30,000 Books Missing From French National Library
Traditionally, many libraries have been fairly lax with their security. There has tended to be something of an assumption that the respectable-looking people who come into the rare book rooms of libraries are what they appear. Even those with such precautions as security cameras do not necessarily closely examine what the cameras reveal. A map stolen from a book may not come to light until years later. Who can spend years viewing security tapes to find the day when that map was removed? Besides which, many of these tapes are on a repeating coil, so after a couple of weeks, the records on the tapes are erased and replaced by new ones. All evidence may be long gone.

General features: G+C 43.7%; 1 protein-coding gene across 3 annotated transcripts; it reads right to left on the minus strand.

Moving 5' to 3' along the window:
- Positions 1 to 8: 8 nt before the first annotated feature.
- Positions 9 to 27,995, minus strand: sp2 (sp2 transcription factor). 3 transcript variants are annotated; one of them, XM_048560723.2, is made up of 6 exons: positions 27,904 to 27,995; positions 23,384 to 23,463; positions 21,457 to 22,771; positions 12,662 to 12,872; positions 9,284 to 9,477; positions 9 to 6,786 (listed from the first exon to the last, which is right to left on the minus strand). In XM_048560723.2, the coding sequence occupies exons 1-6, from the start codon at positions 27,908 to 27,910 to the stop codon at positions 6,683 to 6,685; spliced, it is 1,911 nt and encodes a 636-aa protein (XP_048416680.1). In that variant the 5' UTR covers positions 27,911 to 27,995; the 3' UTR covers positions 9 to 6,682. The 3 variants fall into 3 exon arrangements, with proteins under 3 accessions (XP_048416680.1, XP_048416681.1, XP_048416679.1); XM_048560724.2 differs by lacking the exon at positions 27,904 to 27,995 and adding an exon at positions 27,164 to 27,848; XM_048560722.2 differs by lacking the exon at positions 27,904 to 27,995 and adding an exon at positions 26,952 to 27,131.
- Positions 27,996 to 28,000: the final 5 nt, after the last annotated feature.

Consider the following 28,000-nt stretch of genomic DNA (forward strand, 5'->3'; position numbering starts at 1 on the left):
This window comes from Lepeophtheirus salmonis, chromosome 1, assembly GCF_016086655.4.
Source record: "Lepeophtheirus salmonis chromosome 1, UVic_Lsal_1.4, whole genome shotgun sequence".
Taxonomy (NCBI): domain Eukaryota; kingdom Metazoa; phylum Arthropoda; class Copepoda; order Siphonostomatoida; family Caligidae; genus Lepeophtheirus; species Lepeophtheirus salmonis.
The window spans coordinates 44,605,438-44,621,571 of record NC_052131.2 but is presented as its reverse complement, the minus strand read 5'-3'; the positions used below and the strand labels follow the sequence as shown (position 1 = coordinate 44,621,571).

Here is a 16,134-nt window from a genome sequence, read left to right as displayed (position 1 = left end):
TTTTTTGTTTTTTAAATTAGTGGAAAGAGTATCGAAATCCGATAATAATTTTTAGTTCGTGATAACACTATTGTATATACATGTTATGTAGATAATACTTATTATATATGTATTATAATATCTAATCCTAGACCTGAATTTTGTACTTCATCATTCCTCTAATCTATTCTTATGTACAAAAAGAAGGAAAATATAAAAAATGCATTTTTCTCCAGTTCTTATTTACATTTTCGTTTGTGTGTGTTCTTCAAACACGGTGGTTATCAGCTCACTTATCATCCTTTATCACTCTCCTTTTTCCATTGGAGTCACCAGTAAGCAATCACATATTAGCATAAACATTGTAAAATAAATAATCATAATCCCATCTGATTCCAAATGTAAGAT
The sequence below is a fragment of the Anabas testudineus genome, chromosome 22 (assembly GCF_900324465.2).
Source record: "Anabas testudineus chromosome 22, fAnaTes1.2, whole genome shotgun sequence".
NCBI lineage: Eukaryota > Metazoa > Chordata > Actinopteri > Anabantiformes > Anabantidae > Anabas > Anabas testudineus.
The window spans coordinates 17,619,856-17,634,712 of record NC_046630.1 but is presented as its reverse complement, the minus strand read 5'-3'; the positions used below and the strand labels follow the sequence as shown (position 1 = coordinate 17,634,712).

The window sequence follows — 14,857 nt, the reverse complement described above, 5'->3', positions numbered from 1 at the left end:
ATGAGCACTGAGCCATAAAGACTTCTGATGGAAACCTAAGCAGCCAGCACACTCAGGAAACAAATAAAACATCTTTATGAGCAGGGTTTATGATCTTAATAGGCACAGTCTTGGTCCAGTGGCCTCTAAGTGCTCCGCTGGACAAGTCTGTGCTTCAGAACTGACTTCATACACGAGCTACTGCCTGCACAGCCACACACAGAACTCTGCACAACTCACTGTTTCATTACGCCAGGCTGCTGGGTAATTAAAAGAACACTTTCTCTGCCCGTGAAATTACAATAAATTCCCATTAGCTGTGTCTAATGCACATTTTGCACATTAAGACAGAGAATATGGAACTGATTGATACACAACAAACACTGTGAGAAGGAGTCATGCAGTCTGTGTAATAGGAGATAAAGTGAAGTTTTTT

Sadly, greater security requires more effort by the library and greater inconvenience to the patron. Digitization of old books can help alleviate this problem. If scholars can read the texts without actually handling the books, fake scholars won't be able to get their hands on them either. However, there are times when researchers will need access to the physical books themselves, and unfortunately, this is going to have to become more difficult. It's like flying. Circumstances have forced flying to become a more difficult, time-consuming, and invasive procedure than it used to be. Welcome to the 21st century.